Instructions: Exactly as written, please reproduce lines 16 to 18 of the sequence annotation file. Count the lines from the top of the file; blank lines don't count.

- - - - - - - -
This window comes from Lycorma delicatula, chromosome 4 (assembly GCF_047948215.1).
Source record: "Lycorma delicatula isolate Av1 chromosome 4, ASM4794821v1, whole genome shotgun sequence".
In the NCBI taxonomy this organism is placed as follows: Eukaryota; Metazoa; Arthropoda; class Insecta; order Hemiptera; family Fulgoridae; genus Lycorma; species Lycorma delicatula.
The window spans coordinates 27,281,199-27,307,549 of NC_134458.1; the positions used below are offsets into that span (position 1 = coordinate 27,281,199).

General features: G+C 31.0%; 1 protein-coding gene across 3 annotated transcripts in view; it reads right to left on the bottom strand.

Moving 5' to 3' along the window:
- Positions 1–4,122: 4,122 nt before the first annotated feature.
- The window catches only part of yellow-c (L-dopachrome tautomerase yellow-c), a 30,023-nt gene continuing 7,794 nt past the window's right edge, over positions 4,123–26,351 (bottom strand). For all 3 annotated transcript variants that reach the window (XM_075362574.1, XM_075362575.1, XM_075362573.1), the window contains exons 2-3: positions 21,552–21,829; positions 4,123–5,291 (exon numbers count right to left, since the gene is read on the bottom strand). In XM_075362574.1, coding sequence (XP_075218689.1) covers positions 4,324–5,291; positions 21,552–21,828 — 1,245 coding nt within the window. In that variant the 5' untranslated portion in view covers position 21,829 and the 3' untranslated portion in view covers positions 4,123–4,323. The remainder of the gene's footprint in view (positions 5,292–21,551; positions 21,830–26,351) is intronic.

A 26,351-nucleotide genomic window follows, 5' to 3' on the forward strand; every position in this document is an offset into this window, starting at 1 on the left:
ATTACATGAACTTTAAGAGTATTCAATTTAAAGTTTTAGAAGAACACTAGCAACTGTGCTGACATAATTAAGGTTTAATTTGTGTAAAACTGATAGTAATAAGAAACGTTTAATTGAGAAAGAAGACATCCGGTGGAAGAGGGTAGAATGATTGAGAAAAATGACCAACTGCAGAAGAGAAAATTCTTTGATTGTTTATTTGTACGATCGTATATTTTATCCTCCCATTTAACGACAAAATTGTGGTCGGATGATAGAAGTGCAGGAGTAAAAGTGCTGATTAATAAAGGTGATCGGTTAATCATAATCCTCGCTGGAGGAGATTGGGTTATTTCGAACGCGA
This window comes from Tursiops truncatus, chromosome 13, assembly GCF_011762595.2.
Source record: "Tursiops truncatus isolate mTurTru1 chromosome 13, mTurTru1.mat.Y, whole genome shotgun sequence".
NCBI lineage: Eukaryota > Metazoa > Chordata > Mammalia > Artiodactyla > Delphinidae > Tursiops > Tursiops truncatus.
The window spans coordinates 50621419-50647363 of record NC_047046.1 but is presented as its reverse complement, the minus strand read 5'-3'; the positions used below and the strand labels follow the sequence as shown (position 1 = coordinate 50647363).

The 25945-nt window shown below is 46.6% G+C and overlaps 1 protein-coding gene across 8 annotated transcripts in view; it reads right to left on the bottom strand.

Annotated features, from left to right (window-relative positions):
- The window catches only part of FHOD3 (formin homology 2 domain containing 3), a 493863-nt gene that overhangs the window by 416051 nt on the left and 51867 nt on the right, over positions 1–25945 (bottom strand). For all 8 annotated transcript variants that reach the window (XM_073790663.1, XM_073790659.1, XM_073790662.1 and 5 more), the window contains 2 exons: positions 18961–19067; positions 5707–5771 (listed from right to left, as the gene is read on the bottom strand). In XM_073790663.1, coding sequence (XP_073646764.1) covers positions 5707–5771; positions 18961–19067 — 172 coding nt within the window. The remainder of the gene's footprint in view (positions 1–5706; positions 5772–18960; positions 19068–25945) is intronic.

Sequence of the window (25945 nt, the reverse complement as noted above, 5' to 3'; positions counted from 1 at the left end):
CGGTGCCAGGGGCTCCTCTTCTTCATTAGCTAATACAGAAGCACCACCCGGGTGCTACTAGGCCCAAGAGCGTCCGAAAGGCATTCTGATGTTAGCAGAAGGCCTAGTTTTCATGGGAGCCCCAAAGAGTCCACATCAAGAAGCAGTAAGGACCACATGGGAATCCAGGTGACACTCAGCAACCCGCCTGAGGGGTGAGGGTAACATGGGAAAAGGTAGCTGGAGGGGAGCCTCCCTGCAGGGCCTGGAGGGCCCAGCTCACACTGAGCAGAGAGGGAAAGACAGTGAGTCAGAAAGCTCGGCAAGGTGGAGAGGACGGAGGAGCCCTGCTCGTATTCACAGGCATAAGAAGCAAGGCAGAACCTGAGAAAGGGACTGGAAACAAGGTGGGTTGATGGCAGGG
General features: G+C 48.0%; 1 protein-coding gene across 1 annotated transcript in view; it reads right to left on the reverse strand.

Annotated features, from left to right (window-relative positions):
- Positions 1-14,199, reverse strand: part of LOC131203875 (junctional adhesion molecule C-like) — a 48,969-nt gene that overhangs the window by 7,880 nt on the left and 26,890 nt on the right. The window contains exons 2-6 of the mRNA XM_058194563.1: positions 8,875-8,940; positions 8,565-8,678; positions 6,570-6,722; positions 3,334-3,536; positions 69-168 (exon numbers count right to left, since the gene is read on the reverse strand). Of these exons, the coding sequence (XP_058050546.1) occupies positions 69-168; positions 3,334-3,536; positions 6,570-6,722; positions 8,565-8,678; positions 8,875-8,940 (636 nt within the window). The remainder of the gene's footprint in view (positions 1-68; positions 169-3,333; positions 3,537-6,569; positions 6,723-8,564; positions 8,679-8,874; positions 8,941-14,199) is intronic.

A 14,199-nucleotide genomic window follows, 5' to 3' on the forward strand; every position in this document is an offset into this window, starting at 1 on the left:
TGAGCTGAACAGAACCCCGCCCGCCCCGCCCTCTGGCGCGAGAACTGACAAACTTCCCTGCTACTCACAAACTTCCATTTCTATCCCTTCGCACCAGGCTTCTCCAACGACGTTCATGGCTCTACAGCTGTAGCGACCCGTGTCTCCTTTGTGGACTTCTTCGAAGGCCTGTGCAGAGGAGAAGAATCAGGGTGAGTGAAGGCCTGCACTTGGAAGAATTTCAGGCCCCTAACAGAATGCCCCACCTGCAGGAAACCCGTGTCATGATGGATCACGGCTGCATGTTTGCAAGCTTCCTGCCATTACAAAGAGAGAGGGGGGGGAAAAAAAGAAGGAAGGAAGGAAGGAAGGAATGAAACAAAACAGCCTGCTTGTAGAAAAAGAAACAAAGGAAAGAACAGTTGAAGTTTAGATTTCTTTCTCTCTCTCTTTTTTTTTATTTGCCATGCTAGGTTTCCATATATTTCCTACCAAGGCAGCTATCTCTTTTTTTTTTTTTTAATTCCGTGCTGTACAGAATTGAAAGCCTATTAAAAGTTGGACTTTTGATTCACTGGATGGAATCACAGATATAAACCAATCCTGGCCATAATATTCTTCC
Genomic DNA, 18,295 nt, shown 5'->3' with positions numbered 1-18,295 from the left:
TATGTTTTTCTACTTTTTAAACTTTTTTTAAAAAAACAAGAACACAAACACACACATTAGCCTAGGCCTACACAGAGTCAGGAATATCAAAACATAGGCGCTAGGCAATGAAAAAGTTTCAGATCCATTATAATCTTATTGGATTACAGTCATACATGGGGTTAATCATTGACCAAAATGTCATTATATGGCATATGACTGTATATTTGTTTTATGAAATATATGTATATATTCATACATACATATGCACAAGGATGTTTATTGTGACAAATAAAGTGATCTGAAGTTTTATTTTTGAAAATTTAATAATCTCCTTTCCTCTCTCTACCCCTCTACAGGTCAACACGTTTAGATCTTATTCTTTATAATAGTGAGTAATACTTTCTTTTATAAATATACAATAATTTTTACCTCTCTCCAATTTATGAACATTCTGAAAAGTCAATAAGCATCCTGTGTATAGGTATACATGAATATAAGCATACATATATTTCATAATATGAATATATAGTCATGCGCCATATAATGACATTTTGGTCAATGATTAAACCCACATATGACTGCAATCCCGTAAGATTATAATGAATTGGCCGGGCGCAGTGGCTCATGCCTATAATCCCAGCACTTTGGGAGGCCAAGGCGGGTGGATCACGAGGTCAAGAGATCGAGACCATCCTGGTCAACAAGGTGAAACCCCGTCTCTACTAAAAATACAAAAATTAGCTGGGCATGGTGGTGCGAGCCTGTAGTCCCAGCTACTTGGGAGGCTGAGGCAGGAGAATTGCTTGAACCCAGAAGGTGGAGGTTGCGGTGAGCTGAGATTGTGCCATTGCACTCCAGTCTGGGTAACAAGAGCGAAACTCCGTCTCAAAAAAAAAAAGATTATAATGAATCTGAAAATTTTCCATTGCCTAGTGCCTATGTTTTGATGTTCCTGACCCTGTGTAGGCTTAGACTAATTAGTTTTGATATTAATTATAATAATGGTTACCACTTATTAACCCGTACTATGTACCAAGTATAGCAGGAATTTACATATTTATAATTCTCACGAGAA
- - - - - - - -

Annotated features, from left to right (window-relative positions):
- The window catches only part of FHOD3 (formin homology 2 domain containing 3), a 493863-nt gene that overhangs the window by 416051 nt on the left and 51867 nt on the right, over positions 1–25945 (bottom strand). For all 8 annotated transcript variants that reach the window (XM_073790663.1, XM_073790659.1, XM_073790662.1 and 5 more), the window contains 2 exons: positions 18961–19067; positions 5707–5771 (listed from right to left, as the gene is read on the bottom strand). In XM_073790663.1, coding sequence (XP_073646764.1) covers positions 5707–5771; positions 18961–19067 — 172 coding nt within the window. The remainder of the gene's footprint in view (positions 1–5706; positions 5772–18960; positions 19068–25945) is intronic.

Sequence of the window (25945 nt, the reverse complement as noted above, 5' to 3'; positions counted from 1 at the left end):